The Jazz Guitar Chord Dictionary
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  1. #101

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    Quote Originally Posted by Jimmy blue note
    I think it's only excessive if one doesn't have a vision or an evolving set of aesthetics. I remember my first girlfriend. Our time was spent on primarily one thing, if my memory serves me. It didn't seem excessive at the time, as a matter of fact, I just couldn't get enough. It was right for the time. I'm glad I was fortunate to have had that "learning experience".
    Some time later, I worked a job at a fast food burger chain. THAT was excessive. I remember thinking "If I practiced as hard as I work making burgers, I'd be really good by now!". Every night I'd go home so exhausted that I couldn't touch my guitar.
    That experience taught me that I should be possessive of my time and that experience in hell-on-earth prepared me for a life as a musician.
    We are judged by how we use our time. Jazznylon, go for it. Only you will know what will come of your use of time. In the end, it's not about anybody's advice on a silly forum.
    Keep in mind Frank Zappa's advice.
    You're comparing Pu--sy to Hamburgers??????????? At least, perhaps, Coq Au Vin . . . Braised oxtails in red wine sauce . . . Escargot with fresh French bread and a White Bordeaux . . .


    The Jazz Guitar Chord Dictionary
  3. #102

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    Quote Originally Posted by RJVB

    Did he also say "Do as I say, not as I do"?
    Ha! Well, nicotine and caffeine, yes, but Frank was always anti-drugs! "Weird" doesn't mean "stoned!"

  4. #103

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    Quote Originally Posted by marcwhy
    Ha! Well, nicotine and caffeine, yes, but Frank was always anti-drugs! "Weird" doesn't mean "stoned!"
    Frank knew what he was doing and he did it full time. He was a smart guy and a hard worker and he had no patience for what he perceived as dabblers or poseurs. He was very articulate but when it came time for serious music, yeah he knew how to shut up and play the guitar.

  5. #104

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    Quote Originally Posted by RJVB
    Would it be kinky if I dared you to show us your fingertips?
    I play nylon string so unfortunatedly its nothing too erotic

  6. #105

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    I strongly believe that with a well designed personal practice formula for 12 hours might work.
    But can't imagine doing scales for 12 hours and.. this sounds craaaazy. Not crazy at first. But a bit later. When the gains are not so obvious anymore.
    The mind likes gains, puzzles, but most of all - feelings. If it gets dry, it doesn't even want to play along after a while. Thats where the numbness comes from.
    Hm. Just an observation of myself. But people are so different.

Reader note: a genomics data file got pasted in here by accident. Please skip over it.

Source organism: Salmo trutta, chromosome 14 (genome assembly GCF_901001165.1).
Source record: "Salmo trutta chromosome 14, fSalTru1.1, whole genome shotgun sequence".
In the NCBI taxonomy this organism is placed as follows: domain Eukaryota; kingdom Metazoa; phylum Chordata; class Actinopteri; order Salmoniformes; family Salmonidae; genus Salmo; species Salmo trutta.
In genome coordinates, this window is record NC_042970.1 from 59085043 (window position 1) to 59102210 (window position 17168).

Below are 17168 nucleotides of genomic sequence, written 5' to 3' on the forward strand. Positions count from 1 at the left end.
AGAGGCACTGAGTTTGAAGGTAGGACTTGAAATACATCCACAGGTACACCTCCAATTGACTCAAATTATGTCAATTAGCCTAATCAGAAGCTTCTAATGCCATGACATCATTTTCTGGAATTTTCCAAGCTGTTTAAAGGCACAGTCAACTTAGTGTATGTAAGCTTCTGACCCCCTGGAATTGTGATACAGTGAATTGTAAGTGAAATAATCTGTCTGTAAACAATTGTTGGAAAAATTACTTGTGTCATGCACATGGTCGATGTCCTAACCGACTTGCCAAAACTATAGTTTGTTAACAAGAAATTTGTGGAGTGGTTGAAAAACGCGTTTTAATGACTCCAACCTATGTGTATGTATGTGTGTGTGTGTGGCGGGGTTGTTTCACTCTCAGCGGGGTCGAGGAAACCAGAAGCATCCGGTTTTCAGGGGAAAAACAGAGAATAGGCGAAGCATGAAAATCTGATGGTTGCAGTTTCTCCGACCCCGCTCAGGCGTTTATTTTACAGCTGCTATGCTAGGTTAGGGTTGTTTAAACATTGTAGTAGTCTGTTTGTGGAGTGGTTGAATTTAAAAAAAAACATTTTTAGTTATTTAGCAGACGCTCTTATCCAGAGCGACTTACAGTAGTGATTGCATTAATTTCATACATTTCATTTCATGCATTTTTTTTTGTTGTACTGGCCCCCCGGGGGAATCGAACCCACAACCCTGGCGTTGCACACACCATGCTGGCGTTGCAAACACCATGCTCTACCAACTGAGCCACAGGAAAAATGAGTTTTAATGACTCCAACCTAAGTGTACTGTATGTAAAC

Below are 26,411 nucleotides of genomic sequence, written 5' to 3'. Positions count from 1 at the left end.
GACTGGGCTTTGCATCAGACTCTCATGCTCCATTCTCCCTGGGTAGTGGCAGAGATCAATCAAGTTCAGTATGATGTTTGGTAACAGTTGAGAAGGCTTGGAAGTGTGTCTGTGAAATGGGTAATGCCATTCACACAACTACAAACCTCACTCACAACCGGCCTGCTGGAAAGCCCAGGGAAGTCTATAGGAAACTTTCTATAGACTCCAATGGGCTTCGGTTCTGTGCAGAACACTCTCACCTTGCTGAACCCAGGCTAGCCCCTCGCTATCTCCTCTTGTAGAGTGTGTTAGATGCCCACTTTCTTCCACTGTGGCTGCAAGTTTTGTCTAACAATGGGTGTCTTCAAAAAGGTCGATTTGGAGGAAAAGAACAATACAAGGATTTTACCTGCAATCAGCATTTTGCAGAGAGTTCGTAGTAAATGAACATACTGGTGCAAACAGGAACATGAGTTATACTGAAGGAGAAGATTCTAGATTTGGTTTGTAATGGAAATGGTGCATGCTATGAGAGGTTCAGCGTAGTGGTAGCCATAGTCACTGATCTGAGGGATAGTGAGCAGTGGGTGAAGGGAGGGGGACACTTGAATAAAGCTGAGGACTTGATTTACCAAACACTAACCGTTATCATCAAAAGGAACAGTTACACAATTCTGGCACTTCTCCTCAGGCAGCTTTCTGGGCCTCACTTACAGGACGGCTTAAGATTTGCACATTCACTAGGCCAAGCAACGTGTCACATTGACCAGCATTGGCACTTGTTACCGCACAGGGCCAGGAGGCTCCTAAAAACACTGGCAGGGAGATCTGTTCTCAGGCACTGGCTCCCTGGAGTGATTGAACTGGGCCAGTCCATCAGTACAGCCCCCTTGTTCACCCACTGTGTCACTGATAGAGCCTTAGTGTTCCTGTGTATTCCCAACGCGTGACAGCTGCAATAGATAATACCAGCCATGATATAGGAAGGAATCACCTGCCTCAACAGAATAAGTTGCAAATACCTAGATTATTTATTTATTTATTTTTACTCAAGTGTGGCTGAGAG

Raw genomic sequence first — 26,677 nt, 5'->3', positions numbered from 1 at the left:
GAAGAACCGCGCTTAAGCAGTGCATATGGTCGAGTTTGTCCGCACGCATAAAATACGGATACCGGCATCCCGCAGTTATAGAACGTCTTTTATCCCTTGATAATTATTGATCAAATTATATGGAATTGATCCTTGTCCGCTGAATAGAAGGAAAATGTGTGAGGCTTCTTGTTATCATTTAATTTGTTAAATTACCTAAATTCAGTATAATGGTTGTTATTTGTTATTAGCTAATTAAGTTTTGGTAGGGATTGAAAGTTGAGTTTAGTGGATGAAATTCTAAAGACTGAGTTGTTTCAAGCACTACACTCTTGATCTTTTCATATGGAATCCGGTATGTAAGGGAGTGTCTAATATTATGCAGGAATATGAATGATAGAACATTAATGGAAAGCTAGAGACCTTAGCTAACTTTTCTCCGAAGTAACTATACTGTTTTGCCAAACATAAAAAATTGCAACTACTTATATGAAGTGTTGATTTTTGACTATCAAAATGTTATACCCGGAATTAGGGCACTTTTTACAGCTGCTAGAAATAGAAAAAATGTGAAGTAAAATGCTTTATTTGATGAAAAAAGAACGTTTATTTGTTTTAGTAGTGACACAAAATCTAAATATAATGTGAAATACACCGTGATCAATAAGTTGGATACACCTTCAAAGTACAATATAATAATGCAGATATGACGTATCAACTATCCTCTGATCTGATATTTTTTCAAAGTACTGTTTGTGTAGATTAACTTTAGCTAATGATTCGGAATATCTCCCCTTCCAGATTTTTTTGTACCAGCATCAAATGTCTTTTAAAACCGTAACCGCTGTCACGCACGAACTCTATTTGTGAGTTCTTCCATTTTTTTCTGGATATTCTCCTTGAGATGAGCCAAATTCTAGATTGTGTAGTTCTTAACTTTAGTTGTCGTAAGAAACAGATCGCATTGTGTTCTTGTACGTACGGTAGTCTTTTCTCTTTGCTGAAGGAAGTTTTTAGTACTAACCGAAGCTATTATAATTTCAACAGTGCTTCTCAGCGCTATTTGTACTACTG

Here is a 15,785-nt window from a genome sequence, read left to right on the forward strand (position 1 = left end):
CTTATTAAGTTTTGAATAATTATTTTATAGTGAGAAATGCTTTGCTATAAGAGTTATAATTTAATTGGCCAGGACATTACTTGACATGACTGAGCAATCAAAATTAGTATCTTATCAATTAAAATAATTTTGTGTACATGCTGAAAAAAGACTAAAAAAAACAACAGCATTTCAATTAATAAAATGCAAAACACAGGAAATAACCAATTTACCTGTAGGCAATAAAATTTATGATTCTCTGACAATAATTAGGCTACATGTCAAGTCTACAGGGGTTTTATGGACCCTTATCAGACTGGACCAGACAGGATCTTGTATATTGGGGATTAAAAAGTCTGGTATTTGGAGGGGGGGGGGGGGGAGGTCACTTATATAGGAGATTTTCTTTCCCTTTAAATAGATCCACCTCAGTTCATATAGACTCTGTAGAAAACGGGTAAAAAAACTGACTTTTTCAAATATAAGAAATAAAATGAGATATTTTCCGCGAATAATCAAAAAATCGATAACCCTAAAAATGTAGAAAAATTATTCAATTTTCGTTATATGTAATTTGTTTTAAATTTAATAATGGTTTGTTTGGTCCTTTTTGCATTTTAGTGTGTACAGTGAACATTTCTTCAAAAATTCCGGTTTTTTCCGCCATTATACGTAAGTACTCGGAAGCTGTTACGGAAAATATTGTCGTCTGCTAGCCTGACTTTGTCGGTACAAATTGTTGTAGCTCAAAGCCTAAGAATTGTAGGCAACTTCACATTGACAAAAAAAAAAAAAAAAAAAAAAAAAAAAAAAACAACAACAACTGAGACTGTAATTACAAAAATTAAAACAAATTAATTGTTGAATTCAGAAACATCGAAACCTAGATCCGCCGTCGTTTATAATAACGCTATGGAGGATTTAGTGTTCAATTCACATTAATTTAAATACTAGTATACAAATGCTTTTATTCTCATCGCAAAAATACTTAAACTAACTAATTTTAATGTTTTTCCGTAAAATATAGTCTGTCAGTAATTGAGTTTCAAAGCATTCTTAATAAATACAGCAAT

7. #106

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    Hmmm , how can people be practicing for like 8 hours a day?

    If they can fair play but that level is not for me for a number of reasons:

    - tired hands, back ache etc.
    - got other things to do in life
    - I find that after maybe 2 hours I stop learning or caring. Better to do 4 2 hour sessions over a few days to allow things to sink in and muscle memory to develop as u sleep.

    And I dunno and I mean no offence by this but if I met someone who was doing 12 hours a day I'd kind of question their sanity.... like they've got a bit of an unhealthy obsession and are overworking themselves to their detriment in a number of ways.
    E.g. Charlie Parker was one who famously did something like 14 hours a day. Whist the music is amazing, he didn't turn out well personally.

  8. #107

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    Not to pile on, but repetitive marathon practice sessions have been studied over and over in both the context of pro sports and musicianship (where the parallels have also been extensively studied). The consensus is that they are counter productive and serve little more than the ego of the coach/athlete.

    If you want to progress, and have the luxury to devote your full time to guitar, you should build a dozen different exercises like learning melodies, chord grips, theory, scales, triads, etc., and practice each between 20-60 min at a time with plenty of breaks to relax your muscles, clear your mind, eat/drink and exercise. Trying to practice scales for twelve hours makes for great “when I was your age I…” type stories for when you’re old, but isn’t an effective strategy for rapid progress.

    Sent from my iPhone using Tapatalk Pro

  9. #108

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    Here's my advice: Learn songs. In the end, you are your song list. No one will pay you to perform technical exercises. They will, however, gladly pay you for a show - that means songs. All the bells & whistles stuff are icing on the cake, tinsel on the tree, etc. etc. You need something to play. Otherwise, why would anyone want to listen? Songs contain all the technical information you will need in an efficiently mnemonic form. All the greats (and the not-so-greats) have something in common - they can fill 4-45minute sets with songs.
    Obvious thing is obvious. Self-evident.

    Sincerely- Good Luck!

  10. #109

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    I reckon try to 'play' not practice. Ie sit down and just enjoy playing... but don't get in the rut of never moving on with ur material, always have an eye on making some new stuff up or refining something else.
    That way I can easily spend hours, but not 12 no way.

  11. #110

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    Quote Originally Posted by wintermoon
    Trane would shed in the dressing room or even bathroom on breaks
    Shed his clothing, or his skin?